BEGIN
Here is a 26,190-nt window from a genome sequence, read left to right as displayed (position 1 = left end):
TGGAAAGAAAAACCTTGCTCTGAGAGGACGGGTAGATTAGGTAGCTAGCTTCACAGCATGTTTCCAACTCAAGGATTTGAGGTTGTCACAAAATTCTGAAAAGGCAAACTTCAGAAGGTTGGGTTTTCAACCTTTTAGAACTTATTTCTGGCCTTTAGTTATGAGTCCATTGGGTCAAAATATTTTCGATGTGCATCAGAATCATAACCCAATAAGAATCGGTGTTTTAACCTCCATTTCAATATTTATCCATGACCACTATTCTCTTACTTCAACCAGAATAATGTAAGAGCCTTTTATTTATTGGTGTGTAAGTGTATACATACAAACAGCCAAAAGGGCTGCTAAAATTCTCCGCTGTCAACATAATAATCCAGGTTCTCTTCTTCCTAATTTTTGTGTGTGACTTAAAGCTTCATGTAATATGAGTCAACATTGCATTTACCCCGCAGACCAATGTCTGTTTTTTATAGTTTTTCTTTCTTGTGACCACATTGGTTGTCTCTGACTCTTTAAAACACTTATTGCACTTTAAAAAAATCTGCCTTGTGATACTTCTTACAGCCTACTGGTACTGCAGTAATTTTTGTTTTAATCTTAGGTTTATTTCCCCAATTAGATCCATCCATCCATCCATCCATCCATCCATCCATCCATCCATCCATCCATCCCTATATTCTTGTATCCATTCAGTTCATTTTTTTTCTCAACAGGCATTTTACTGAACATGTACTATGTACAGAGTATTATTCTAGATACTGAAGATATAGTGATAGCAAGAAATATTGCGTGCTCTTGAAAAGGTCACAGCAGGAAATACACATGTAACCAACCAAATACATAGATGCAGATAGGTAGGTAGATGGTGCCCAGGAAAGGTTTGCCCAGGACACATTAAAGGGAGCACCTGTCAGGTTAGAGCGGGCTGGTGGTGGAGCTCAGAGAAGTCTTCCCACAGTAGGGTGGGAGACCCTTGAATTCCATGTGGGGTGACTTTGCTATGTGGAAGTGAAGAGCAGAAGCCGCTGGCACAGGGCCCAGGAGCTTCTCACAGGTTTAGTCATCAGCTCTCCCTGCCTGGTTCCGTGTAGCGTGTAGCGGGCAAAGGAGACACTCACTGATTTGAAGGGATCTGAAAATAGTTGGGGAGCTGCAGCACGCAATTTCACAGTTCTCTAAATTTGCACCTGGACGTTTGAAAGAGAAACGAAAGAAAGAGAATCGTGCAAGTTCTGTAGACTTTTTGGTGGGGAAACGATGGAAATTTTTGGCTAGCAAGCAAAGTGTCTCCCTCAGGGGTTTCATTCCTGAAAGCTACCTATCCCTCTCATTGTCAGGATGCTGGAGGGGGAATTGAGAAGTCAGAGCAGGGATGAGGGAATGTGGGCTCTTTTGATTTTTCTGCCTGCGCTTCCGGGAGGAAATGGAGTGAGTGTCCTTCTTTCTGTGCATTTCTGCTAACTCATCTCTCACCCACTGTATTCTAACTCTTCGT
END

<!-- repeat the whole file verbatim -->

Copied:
Here is a 26,190-nt window from a genome sequence, read left to right as displayed (position 1 = left end):
TGGAAAGAAAAACCTTGCTCTGAGAGGACGGGTAGATTAGGTAGCTAGCTTCACAGCATGTTTCCAACTCAAGGATTTGAGGTTGTCACAAAATTCTGAAAAGGCAAACTTCAGAAGGTTGGGTTTTCAACCTTTTAGAACTTATTTCTGGCCTTTAGTTATGAGTCCATTGGGTCAAAATATTTTCGATGTGCATCAGAATCATAACCCAATAAGAATCGGTGTTTTAACCTCCATTTCAATATTTATCCATGACCACTATTCTCTTACTTCAACCAGAATAATGTAAGAGCCTTTTATTTATTGGTGTGTAAGTGTATACATACAAACAGCCAAAAGGGCTGCTAAAATTCTCCGCTGTCAACATAATAATCCAGGTTCTCTTCTTCCTAATTTTTGTGTGTGACTTAAAGCTTCATGTAATATGAGTCAACATTGCATTTACCCCGCAGACCAATGTCTGTTTTTTATAGTTTTTCTTTCTTGTGACCACATTGGTTGTCTCTGACTCTTTAAAACACTTATTGCACTTTAAAAAAATCTGCCTTGTGATACTTCTTACAGCCTACTGGTACTGCAGTAATTTTTGTTTTAATCTTAGGTTTATTTCCCCAATTAGATCCATCCATCCATCCATCCATCCATCCATCCATCCATCCATCCATCCATCCCTATATTCTTGTATCCATTCAGTTCATTTTTTTTCTCAACAGGCATTTTACTGAACATGTACTATGTACAGAGTATTATTCTAGATACTGAAGATATAGTGATAGCAAGAAATATTGCGTGCTCTTGAAAAGGTCACAGCAGGAAATACACATGTAACCAACCAAATACATAGATGCAGATAGGTAGGTAGATGGTGCCCAGGAAAGGTTTGCCCAGGACACATTAAAGGGAGCACCTGTCAGGTTAGAGCGGGCTGGTGGTGGAGCTCAGAGAAGTCTTCCCACAGTAGGGTGGGAGACCCTTGAATTCCATGTGGGGTGACTTTGCTATGTGGAAGTGAAGAGCAGAAGCCGCTGGCACAGGGCCCAGGAGCTTCTCACAGGTTTAGTCATCAGCTCTCCCTGCCTGGTTCCGTGTAGCGTGTAGCGGGCAAAGGAGACACTCACTGATTTGAAGGGATCTGAAAATAGTTGGGGAGCTGCAGCACGCAATTTCACAGTTCTCTAAATTTGCACCTGGACGTTTGAAAGAGAAACGAAAGAAAGAGAATCGTGCAAGTTCTGTAGACTTTTTGGTGGGGAAACGATGGAAATTTTTGGCTAGCAAGCAAAGTGTCTCCCTCAGGGGTTTCATTCCTGAAAGCTACCTATCCCTCTCATTGTCAGGATGCTGGAGGGGGAATTGAGAAGTCAGAGCAGGGATGAGGGAATGTGGGCTCTTTTGATTTTTCTGCCTGCGCTTCCGGGAGGAAATGGAGTGAGTGTCCTTCTTTCTGTGCATTTCTGCTAACTCATCTCTCACCCACTGTATTCTAACTCTTCGT